I will not cover adding the boot image to the Distribution Points in this guide as I assume you already have that knowledge. Keep in mind whenever drivers are added/removed you will have to recreate the boot image and update the DP’s.
In order to assign the boot image to a Task Sequence, we will need to go into the Task Sequence properties box.
Go to the “Advanced” tab:
Pick our custom boot image we created:
Select “Ok” again:
Manually modifying the boot image to add/remove/replace files
If you want to later add additional files to the boot image, this can be done using Imagex and the Deployment Tools Command Prompt (part of the Windows Automated Installation Toolkit aka WAIK).
Open up the command prompt:
Make a local directory to mount the image to, I generally use “C:\Mount”:
Next we will want to mount our image to that directory so we can add files to it. (DO NOT mount the WinPE.PackageID.WIM file)
You want to mount the “WinPE.Wim” using the command line:
Imagex /mountrw [path]\winpe.wim 1 [destination]
The “1” is the image index, if you need to use a different index, be sure to change that to the appropriate index.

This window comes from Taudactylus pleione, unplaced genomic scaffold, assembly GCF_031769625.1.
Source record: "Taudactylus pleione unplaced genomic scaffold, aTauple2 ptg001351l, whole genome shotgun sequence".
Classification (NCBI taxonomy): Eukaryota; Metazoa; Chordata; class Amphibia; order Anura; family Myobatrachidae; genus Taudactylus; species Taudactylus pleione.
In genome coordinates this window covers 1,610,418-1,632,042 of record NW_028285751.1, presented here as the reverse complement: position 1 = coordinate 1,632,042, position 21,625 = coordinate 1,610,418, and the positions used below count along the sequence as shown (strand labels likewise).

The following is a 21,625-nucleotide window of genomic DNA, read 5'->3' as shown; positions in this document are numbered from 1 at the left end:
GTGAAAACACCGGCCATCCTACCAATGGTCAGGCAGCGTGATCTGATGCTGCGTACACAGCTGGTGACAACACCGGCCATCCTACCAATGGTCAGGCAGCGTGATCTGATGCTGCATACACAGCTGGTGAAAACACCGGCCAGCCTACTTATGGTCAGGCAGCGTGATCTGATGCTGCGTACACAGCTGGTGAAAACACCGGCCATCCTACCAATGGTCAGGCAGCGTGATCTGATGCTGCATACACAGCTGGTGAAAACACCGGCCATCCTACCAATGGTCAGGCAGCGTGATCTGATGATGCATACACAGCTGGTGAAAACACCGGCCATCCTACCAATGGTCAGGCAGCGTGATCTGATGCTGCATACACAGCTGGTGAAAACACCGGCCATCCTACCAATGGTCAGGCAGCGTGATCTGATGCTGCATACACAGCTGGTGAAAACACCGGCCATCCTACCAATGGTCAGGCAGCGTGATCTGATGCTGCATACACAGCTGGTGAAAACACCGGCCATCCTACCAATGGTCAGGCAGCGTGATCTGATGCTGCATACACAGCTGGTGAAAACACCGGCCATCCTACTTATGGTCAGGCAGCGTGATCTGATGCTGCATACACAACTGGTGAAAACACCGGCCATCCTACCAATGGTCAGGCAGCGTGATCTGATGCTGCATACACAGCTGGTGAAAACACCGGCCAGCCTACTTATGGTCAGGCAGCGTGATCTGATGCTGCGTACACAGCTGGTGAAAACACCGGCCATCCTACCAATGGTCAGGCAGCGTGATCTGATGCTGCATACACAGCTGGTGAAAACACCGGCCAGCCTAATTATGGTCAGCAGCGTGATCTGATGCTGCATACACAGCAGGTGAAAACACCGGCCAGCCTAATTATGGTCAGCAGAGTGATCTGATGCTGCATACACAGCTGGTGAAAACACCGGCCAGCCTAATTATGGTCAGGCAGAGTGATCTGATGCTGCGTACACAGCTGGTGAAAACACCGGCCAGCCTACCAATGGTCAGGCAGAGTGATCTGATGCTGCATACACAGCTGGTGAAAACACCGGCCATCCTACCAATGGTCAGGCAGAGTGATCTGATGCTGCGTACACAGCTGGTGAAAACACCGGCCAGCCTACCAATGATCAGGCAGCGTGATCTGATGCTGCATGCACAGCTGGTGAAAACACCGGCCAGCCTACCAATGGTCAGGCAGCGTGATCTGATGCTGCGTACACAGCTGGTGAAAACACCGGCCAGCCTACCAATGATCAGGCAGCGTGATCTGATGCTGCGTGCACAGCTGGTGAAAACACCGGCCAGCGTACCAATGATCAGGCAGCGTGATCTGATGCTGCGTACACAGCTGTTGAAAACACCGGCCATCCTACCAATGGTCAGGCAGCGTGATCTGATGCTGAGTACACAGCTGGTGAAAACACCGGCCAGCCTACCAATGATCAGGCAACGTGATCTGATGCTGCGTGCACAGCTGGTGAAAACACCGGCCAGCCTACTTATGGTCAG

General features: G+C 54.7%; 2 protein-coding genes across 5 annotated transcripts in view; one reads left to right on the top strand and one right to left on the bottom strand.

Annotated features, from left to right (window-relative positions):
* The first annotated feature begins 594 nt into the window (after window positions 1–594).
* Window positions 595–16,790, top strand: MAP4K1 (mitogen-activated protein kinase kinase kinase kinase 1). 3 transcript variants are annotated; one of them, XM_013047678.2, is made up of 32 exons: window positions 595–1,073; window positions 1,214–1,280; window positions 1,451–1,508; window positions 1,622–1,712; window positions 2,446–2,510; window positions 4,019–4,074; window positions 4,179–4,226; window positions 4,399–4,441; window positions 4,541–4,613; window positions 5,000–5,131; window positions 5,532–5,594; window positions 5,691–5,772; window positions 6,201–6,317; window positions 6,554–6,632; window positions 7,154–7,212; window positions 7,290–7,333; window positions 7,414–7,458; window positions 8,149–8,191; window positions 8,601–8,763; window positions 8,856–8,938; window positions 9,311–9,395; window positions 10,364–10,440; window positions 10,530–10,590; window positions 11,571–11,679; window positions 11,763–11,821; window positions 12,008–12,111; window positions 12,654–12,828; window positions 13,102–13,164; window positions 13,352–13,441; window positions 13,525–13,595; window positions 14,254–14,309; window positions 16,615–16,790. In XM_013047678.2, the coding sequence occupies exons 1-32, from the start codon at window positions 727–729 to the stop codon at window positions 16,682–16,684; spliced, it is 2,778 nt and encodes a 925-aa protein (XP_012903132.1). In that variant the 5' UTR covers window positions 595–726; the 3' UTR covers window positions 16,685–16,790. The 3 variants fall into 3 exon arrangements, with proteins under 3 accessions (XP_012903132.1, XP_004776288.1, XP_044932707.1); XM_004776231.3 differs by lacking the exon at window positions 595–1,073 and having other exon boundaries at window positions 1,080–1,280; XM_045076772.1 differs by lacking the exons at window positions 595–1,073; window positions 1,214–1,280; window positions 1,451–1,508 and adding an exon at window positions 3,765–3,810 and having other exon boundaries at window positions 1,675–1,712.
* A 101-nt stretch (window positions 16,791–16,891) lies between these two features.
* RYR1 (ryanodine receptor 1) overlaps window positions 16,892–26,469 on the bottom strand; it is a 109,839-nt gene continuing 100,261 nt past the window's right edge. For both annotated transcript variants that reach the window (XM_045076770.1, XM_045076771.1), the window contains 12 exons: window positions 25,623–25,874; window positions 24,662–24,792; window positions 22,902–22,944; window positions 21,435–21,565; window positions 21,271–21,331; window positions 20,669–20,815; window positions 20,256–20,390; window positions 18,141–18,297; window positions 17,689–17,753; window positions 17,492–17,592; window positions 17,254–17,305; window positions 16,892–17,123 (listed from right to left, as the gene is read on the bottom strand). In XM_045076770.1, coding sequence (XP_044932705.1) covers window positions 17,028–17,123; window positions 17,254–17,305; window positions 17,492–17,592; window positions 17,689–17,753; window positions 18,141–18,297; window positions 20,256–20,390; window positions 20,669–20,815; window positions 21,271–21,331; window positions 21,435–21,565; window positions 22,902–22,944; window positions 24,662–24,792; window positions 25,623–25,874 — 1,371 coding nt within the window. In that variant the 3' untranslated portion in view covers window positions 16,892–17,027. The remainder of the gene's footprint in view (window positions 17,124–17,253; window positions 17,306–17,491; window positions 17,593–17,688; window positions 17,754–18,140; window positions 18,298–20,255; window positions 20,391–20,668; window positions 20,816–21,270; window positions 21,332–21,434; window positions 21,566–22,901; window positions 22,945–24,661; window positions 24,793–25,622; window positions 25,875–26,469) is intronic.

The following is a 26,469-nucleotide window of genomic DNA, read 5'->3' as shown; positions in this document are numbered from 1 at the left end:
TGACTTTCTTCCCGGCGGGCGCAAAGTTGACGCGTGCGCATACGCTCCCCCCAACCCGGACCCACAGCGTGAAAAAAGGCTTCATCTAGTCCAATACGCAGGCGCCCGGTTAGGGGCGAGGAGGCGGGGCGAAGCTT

If you just want to verify files in the image, you can use /mount instead (read-only) access.
Successfully mounted image:
Through explorer, we can see the files contained in the image now:
If we browse to windows\system32 we can see that our Trace32.exe is there now that we had included in our Extrafiles directory when we created the boot image:
Using explorer, you can add/remove any files you need to the c:\mount directory. Once completed, close explorer and return to your Deployment Tools command prompt.
To just unmount an image and discard any changes, use:
imagex /unmount [mountdir]
Example: imagex /unmount c:\mount
To save your changes, you need to commit the changes to the image and unmount the image. This can be done together using the following command:
imagex /commit /unmount [path]
Example: imagex /commit /unmount c:\mount
Once you have successfully unmounted the image, then be sure to update your Distribution Points to reflect the new changes you have made.